How many Chinese have already been vaccinated, the commission left open. But experts estimate several hundred thousand vaccinations, if not more than a million. For example, the company Sinopharm said it had given its unapproved vaccine to 350,000 people. Sinovac, another company, announced that it had vaccinated around 90 percent of its employees – including their families. The Chinese People’s Liberation Army, the country’s army, is also vaccinating its soldiers with a vaccine from CanSino that has not yet been approved.
Who can be vaccinated and who not?
In addition, companies such as Huawei and the television broadcaster Phoenix TV have announced that they will vaccinate their employees. Experts consider emergency use to be risky not only from a health point of view. It also raises ethical questions. Because according to media reports, there is a certain vaccination pressure in Chinese state-owned companies. A no can therefore lead to professional disadvantages.
Experts suspect that the People’s Republic wants to use this practice to test not only its vaccines, but also the vaccination readiness of its population. Russia, for example, presented the world in August with the Covid vaccine “Sputnik V”. The vaccine had been approved although it had not yet passed all clinical tests. A propaganda move, was the judgment of experts. But the move seems to backfire. Because, according to surveys, more than 70 percent of Russians reject a Covid vaccination.
The fact that the risk of infection in China is currently practically zero is good for the population. But it’s bad for vaccine development. It is not possible to find out whether a vaccine actually protects against infection. The Chinese vaccine developers are therefore testing their vaccines in more than a dozen other countries, including Peru, Argentina, Brazil, Bahrain, Morocco, Saudi Arabia, Indonesia, Turkey and the United Arab Emirates (UAE).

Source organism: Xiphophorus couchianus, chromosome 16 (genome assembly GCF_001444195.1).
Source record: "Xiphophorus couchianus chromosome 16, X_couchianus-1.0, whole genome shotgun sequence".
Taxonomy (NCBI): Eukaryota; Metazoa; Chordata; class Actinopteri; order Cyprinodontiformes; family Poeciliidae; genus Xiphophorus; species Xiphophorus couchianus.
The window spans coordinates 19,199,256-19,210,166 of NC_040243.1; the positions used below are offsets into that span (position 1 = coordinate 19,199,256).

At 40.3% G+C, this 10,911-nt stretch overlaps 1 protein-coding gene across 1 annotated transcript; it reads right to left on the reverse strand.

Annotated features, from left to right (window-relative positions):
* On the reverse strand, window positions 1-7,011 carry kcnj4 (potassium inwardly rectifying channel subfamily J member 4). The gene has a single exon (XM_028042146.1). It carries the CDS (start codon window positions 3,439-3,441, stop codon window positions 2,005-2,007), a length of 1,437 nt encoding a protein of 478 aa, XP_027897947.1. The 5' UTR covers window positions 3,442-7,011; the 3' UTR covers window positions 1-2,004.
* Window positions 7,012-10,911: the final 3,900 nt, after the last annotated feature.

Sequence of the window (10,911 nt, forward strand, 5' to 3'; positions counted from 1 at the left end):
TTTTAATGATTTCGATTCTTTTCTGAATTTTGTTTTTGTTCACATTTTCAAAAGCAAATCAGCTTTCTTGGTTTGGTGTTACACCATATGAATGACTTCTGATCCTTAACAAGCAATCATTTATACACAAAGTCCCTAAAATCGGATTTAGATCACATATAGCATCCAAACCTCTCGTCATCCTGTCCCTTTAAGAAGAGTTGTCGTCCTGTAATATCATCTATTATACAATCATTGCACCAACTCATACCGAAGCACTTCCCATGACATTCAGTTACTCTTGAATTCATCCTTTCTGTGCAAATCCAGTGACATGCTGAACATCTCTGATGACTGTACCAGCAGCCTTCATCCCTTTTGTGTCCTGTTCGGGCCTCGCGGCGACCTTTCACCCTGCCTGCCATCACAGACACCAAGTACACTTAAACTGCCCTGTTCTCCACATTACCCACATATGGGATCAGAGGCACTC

New promises, new alliances
In return, Beijing promises these countries preferential access to a vaccine. Experts have found the name “corona diplomacy” for this behavior – based on the “mask diplomacy” with which China presented itself in spring as a savior in need by exporting masks and hospital staff all over the world. In fact, the Chinese “corona diplomacy” leads to new alliances. The United Arab Emirates, a historical partner of the United States, recently became the first country after the People’s Republic to introduce a Chinese vaccine for emergency use. Beijing has also promised preferential access to a vaccine to several countries in Africa and Asia.
On the one hand, this “corona diplomacy” undermines a promise made by China. Chinese President Xi Jinping announced at a WHO meeting in May that his country would make a vaccine available to the world as a “global public good”. The preferred access of “Corona diplomacy” cannot be reconciled with this promise.
On the other hand, China is actually involved on the global stage. A few days ago, the country joined the Covax initiative. Under the leadership of the WHO, this aims to promote the development and dissemination of affordable vaccines. China’s engagement stands in sharp contrast to the isolationism of the US. Washington does not participate in the initiative. In July the US even left the WHO.
If China becomes the first country to manufacture an effective vaccine on a large scale, that will have symbolic weight, says Jacob Mardell. The expert is doing research at the private Berlin China Institute Merics. “However, it is not without risks for Beijing to present itself as a global savior in a post-corona world,” he adds.
Not only could there be quality problems with the vaccine – as with the masks in China’s “mask diplomacy”. Beijing also runs the risk of over-promising out of megalomania. And last but not least, the country is not doing well economically after the pandemic. “Due to domestic political constraints,” says Mardell, “China is no longer able to act as an economic savior as it did after the 2008 financial crisis.”